Sunday, March 29, 2009


Sustainability is a key concept for IB Economics students. It is, for that matter, a key concept for anyone, young or old, on this planet. Earth Hour yesterday was successful in at least increasing awareness about the problems we all face. But even if Earth Hour was repeated on a daily basis, the problem that we, our children and our grandchildren face will only get worse, if the developing world is neglected. And the biggest cost of the current crisis may be exactly that what needs to be done in the developing world is shelved. No matter what the advanced economies do to promote sustainability it can never succeed if the developing world is left behind.

Jeff Sachs explains why and also what should be done in his opinion:
The global economic crisis will be with us for a generation, not just a year or two, because it is really a transition to sustainability. The scarcity of primary commodities and damage from climate change in recent years contributed to the destabilization of the world economy that gave rise to the current crisis. Soaring food and fuel prices and major natural disasters played an important role in undermining financial markets, household purchasing power, and even political stability.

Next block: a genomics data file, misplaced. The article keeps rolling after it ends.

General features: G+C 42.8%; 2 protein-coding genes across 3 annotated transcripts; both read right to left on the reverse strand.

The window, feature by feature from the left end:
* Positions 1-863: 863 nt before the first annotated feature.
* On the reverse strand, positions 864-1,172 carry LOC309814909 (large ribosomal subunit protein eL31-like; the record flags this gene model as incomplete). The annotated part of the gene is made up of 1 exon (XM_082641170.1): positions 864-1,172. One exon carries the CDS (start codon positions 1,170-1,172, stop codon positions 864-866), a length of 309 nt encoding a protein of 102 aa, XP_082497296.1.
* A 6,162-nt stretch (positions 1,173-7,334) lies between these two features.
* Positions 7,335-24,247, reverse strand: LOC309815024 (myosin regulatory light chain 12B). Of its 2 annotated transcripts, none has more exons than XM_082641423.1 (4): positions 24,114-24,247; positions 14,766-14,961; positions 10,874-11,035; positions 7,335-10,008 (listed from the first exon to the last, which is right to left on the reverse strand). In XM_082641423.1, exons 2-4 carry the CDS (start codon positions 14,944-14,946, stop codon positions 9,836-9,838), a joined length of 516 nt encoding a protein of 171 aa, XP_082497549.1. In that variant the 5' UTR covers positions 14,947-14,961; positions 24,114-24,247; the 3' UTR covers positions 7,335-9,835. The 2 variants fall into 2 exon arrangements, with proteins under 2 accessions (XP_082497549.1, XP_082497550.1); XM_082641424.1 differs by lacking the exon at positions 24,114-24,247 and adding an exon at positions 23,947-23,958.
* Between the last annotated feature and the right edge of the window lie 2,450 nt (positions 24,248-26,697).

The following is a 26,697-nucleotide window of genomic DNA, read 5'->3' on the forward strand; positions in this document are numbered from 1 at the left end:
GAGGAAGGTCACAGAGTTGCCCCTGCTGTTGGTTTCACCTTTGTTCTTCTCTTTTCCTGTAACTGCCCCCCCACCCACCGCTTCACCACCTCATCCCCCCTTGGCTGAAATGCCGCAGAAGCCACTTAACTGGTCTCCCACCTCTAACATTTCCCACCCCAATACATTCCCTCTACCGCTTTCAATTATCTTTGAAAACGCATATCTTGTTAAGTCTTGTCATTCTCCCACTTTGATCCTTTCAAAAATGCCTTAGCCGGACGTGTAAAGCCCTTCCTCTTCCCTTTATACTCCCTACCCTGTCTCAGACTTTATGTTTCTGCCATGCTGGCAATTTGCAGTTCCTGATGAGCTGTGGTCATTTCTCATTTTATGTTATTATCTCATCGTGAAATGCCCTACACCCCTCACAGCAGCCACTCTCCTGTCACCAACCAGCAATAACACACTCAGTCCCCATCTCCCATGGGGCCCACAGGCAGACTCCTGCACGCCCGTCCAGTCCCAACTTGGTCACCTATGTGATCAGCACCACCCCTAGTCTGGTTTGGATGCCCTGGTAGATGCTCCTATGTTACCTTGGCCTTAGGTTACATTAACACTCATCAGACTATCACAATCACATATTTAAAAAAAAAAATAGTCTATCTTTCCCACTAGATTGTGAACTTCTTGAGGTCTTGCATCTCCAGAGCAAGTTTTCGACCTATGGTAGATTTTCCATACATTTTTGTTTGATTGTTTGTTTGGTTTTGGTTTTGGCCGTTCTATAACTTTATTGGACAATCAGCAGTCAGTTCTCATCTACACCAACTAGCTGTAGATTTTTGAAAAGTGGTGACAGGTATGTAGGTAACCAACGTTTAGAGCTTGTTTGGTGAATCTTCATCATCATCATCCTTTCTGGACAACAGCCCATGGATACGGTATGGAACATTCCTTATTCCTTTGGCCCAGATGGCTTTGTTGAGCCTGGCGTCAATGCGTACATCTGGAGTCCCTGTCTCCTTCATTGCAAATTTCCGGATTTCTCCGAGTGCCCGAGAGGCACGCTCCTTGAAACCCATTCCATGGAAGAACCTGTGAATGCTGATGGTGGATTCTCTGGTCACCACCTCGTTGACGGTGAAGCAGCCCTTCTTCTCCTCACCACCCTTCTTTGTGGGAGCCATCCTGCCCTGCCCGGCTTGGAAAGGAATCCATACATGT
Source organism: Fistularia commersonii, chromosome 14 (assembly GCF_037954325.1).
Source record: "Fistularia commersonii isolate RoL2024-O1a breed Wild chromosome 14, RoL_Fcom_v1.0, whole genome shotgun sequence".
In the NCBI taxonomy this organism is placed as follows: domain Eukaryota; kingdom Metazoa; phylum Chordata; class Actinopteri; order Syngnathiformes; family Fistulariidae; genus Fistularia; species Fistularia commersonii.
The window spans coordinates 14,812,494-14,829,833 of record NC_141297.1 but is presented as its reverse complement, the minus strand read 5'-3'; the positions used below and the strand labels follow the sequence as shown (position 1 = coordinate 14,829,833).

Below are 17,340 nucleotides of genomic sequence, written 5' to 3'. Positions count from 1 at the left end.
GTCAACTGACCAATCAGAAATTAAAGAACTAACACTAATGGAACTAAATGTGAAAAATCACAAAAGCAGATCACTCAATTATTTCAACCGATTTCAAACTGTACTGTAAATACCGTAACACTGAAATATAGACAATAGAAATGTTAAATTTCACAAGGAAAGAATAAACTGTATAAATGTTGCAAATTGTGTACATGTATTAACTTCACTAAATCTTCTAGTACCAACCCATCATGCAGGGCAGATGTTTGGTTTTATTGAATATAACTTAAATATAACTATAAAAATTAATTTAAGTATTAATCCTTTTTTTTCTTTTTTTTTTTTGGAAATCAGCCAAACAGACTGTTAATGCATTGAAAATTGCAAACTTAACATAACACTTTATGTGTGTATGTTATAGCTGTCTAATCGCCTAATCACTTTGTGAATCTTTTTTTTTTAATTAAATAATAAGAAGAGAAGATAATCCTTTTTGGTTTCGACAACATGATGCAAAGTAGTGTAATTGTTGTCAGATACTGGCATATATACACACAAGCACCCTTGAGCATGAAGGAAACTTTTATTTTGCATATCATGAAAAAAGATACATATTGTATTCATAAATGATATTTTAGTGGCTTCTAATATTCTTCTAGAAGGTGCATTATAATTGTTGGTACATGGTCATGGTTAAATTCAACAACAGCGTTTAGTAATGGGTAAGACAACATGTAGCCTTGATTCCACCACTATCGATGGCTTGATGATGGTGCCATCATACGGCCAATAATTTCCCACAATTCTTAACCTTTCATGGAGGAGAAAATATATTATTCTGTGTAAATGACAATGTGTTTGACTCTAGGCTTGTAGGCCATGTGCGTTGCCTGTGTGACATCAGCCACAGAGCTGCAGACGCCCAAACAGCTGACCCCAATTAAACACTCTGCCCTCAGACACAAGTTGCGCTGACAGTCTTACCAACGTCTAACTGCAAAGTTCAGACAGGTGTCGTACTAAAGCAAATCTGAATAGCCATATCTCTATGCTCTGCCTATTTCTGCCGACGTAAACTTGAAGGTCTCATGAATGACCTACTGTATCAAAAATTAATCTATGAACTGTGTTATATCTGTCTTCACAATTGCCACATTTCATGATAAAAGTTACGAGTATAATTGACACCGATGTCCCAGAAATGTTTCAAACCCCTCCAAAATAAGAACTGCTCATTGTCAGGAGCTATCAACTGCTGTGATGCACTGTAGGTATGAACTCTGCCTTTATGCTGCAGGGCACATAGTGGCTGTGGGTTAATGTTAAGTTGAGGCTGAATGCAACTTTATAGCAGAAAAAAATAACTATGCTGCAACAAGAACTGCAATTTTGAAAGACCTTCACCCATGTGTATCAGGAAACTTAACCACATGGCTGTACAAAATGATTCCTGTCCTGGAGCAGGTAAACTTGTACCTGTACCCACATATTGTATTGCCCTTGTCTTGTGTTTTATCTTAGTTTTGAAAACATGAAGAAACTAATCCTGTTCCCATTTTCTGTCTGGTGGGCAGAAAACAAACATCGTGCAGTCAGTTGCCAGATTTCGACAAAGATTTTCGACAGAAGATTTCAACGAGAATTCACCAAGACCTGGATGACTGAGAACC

Viewed in this way, an essential policy that developed and developing countries should pursue in overcoming the crisis is to build infrastructure suitable for the twenty-first century. This includes an efficient electricity grid fed by renewable energy; fiber and wireless networks that carry telephony and broadband Internet; water, irrigation, and sewerage systems that efficiently use and recycle fresh water; urban and inter-city public transit systems; safer highways; and networks of protected natural areas that conserve biodiversity and the habitats of threatened species.

These investments are needed in the short term to offset the decline in worldwide consumption spending that underlies the global recession. More importantly, they are needed in the long term, because a world crowded with 6.8 billion people (and rising) simply cannot sustain economic growth unless it adopts sustainable technologies that economize on scarce natural resources.

In practice, the global crisis means that sustainable investments are being curtailed rather than expanded in the developing world. As access to international bank loans, bond flotations, and foreign direct investment is lost, infrastructure projects talked about in the past are now being shelved, threatening the political and economic stability of dozens of developing countries.
Moreover, policymakers in the rich world believe that they can continue to neglect the developing world, or leave it to its fate in global markets. This is also a recipe for global failure, and even future conflict. Developed countries will have to do far more to help poor countries through the transition to sustainability
The above are from his commentary The Transition to Sustainability posted in Project Syndicate.

Read also this Vanity Fair article about Jeff Sachs and watch this short video on Ruhiira, a "Millennium Village, in Uganda.

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